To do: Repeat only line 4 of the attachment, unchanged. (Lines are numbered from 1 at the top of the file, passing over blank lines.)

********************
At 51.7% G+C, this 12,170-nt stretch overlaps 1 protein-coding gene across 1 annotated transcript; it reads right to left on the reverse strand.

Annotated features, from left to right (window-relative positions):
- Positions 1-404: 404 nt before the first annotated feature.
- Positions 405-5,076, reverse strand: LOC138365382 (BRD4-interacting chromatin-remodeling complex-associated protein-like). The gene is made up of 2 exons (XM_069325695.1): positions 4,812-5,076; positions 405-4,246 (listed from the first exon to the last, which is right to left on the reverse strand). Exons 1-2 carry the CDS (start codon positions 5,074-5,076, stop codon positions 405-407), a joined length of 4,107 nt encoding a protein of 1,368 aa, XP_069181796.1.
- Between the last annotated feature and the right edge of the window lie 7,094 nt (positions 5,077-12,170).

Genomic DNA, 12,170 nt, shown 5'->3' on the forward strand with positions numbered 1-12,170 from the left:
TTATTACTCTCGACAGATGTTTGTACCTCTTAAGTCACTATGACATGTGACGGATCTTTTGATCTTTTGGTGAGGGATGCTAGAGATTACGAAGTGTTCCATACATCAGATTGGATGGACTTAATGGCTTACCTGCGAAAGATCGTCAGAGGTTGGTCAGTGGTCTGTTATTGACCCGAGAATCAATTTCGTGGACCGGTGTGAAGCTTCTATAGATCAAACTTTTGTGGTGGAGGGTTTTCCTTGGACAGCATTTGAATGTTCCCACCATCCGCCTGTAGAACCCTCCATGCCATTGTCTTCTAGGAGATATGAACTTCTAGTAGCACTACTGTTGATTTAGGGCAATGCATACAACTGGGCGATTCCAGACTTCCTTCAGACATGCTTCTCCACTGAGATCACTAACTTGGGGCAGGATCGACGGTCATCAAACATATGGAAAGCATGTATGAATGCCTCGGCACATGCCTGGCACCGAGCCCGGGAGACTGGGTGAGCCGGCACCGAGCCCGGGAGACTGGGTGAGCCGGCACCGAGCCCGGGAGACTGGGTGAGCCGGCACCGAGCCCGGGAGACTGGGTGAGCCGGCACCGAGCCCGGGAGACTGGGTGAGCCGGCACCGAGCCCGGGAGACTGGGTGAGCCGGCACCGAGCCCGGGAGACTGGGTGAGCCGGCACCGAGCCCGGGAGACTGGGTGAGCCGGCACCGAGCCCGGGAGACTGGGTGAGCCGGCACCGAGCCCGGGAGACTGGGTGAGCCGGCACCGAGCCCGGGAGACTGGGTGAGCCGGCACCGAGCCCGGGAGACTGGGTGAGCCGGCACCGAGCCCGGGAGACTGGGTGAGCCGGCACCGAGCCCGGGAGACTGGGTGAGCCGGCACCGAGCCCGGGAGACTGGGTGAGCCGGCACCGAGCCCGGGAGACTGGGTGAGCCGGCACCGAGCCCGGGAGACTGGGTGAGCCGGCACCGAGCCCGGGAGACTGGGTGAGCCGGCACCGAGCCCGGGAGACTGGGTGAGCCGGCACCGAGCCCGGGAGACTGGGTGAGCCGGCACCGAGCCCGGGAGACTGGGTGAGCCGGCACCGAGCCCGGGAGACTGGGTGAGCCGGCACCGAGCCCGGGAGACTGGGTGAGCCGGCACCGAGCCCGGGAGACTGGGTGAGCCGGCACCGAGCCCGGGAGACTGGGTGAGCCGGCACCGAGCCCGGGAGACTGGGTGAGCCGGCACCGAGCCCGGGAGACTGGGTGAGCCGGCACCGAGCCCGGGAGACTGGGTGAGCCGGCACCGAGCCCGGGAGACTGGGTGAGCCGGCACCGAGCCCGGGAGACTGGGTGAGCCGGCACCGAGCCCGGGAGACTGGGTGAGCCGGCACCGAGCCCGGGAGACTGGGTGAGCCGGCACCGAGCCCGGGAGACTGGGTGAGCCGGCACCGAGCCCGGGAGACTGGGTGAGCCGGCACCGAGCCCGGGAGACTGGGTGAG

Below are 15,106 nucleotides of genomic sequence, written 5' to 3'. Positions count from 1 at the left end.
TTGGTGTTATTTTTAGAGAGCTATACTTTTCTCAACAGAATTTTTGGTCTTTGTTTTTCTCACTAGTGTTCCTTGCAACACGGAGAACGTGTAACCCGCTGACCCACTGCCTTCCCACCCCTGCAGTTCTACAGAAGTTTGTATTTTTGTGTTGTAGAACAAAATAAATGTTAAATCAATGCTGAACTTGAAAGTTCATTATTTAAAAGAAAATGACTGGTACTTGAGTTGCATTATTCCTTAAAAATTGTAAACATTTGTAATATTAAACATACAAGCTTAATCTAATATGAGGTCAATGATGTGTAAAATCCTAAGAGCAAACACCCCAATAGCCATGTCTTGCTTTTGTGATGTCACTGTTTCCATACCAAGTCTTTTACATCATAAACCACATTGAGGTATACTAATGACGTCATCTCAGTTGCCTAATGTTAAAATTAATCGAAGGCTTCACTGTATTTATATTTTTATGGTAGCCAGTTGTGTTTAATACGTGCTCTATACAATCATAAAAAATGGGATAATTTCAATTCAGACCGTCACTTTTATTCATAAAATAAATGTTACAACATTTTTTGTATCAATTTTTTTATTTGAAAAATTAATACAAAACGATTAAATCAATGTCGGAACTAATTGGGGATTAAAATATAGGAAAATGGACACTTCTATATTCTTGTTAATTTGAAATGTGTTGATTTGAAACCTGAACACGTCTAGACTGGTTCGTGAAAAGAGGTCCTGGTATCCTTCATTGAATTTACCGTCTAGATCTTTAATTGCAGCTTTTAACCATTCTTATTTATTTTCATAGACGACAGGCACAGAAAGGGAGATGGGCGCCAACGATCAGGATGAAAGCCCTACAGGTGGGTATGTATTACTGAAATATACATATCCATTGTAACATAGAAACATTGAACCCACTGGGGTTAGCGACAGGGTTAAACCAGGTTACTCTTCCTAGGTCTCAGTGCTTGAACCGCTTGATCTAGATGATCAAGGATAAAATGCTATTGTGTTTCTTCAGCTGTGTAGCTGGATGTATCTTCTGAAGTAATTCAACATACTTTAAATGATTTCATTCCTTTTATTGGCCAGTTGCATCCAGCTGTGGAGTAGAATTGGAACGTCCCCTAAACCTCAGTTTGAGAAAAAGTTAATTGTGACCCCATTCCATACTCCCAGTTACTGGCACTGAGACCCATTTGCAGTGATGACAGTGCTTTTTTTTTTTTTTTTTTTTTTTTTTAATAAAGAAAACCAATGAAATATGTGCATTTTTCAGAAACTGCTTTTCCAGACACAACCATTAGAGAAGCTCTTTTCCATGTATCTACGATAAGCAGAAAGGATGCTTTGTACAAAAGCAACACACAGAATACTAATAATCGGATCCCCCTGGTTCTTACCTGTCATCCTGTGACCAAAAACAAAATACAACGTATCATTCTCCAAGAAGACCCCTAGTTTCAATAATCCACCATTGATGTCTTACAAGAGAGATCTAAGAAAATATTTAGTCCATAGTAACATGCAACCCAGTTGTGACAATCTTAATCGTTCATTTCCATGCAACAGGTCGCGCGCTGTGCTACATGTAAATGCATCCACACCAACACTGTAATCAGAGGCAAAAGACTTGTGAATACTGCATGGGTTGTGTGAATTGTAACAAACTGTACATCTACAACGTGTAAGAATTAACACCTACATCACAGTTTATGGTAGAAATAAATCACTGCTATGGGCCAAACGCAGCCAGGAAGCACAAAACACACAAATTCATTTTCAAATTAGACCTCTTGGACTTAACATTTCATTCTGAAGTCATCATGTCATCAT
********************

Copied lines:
- Positions 405-5,076, reverse strand: LOC138365382 (BRD4-interacting chromatin-remodeling complex-associated protein-like). The gene is made up of 2 exons (XM_069325695.1): positions 4,812-5,076; positions 405-4,246 (listed from the first exon to the last, which is right to left on the reverse strand). Exons 1-2 carry the CDS (start codon positions 5,074-5,076, stop codon positions 405-407), a joined length of 4,107 nt encoding a protein of 1,368 aa, XP_069181796.1.